Notes on the Geography of Cambodia (Angkor): Preah Khan
Just north of the northeast corner of Angkor Thom, a battle was fought by Jayavarman VII against the Chams, whose king was killed on the spot. Jayavarman ordered the construction of a commemorative city, whose ruins are known today as Preah Khan, "sacred sword." Its rectangular walls extend 800 by 700 meters and mostly enclose forest; on the main east-west axis, however, and just west of center, a temple was built of more permanent materials. It's today's Preah Khan.
The ceremonial approach to Preah Khan was from the east, where Jayavarman excavated a reservoir, the Jayatataka Baray. (Like so many things at Angkor, it was rectangular, measuring 900 meters north-south and 3,500 east-west. That may sound large, but Angkor already had two bigger barays, one on either side of Angkor Thom.) Behind the camera is the landing at which he might alight from his barge and proceed westward to the city he had commissioned. Its main gate lies in the distance. The bollards that line the 200 meter path contained small Buddha images, but they were removed by Jayavarman's son, who reverted to Hinduism.
A naga bridge, like those leading to Angkor Wat and Angkor Thom, leads to Preah Khan's eastern gate or gopura. The demons (on the right) and gods (on the left) have all been decapitated, victims of the illicit art trade.
A close-up, showing the butchery and the city moat.
The view inside and along the main axis toward the temple sanctuary. Originally, doors would have blocked this long view.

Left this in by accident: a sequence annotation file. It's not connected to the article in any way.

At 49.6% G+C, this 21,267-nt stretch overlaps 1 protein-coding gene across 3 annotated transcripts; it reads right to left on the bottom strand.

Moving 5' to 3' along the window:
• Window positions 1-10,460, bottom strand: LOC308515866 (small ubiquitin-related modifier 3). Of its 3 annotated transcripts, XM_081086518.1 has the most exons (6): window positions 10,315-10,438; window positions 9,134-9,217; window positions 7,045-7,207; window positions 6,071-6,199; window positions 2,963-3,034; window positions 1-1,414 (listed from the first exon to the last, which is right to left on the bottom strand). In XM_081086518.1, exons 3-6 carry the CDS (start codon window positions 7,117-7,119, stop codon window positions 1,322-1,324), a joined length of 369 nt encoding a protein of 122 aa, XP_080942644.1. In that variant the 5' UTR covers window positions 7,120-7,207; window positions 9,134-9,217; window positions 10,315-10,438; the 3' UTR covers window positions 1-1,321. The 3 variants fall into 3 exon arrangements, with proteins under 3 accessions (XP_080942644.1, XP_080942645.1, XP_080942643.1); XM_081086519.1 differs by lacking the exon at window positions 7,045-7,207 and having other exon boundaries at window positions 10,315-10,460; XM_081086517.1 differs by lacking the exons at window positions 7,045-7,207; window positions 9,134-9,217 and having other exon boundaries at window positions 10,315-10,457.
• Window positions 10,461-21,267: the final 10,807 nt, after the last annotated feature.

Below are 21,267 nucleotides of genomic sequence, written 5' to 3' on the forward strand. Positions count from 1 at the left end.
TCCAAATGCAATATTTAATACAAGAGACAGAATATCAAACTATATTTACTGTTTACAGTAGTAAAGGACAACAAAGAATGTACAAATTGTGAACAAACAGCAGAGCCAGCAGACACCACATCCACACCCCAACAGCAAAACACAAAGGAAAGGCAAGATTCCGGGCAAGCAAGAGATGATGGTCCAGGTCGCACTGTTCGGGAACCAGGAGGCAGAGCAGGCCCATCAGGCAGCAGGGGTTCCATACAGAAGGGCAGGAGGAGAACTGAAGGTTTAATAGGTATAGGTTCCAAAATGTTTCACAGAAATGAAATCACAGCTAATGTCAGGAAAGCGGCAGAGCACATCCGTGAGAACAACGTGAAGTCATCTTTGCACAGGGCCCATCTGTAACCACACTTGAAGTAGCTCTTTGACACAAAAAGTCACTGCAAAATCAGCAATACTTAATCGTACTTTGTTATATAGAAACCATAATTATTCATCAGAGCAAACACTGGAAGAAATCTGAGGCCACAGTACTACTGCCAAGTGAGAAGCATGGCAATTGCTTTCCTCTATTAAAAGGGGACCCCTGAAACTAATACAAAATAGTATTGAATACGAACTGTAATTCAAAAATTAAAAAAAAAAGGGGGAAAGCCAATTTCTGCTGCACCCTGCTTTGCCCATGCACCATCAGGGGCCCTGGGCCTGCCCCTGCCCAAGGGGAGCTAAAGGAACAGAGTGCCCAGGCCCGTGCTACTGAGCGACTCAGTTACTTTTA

Off to the right and just inside the east gate is this building, whose design is unique at Angkor. There is no trace of a staircase. The building's purpose is unknown, although it has been speculatively and oddly designated as a granary.
Back on the main east-west axis of the temple there is a room called The Hall of Dancers, a name based on its many trimmings like this one of rather salamanderish apsaras.
Approaching the sanctuary. The layout, centered on the sanctuary, is cruciform. Turn left (south) at the crossing, and you head to a section of the temple built for ancestor worship. Go straight (west), and you enter a section dedicated to Vishnu. Turn right (north), and you are in a section dedicated to Shiva.
The sanctuary is surrounded by a cluster of small buildings.
Many are unstable.
Originally, the sanctuary held a statue of Jayavarman's father in the guise of the Compassionate Buddha. After Jayavarman's death, the statue was destroyed and the temple presumably dedicated to Shiva or Vishnu. Since the 16th century, it has contained this plain stupa or pagoda.
A nearby line of Buddhas was recarved during the Hindu interregnum into a line of prayerful hermits or rishis.
Off to the south of the sanctuary, almost impenetrable thickets reclaim the area designated for ancestor worship.
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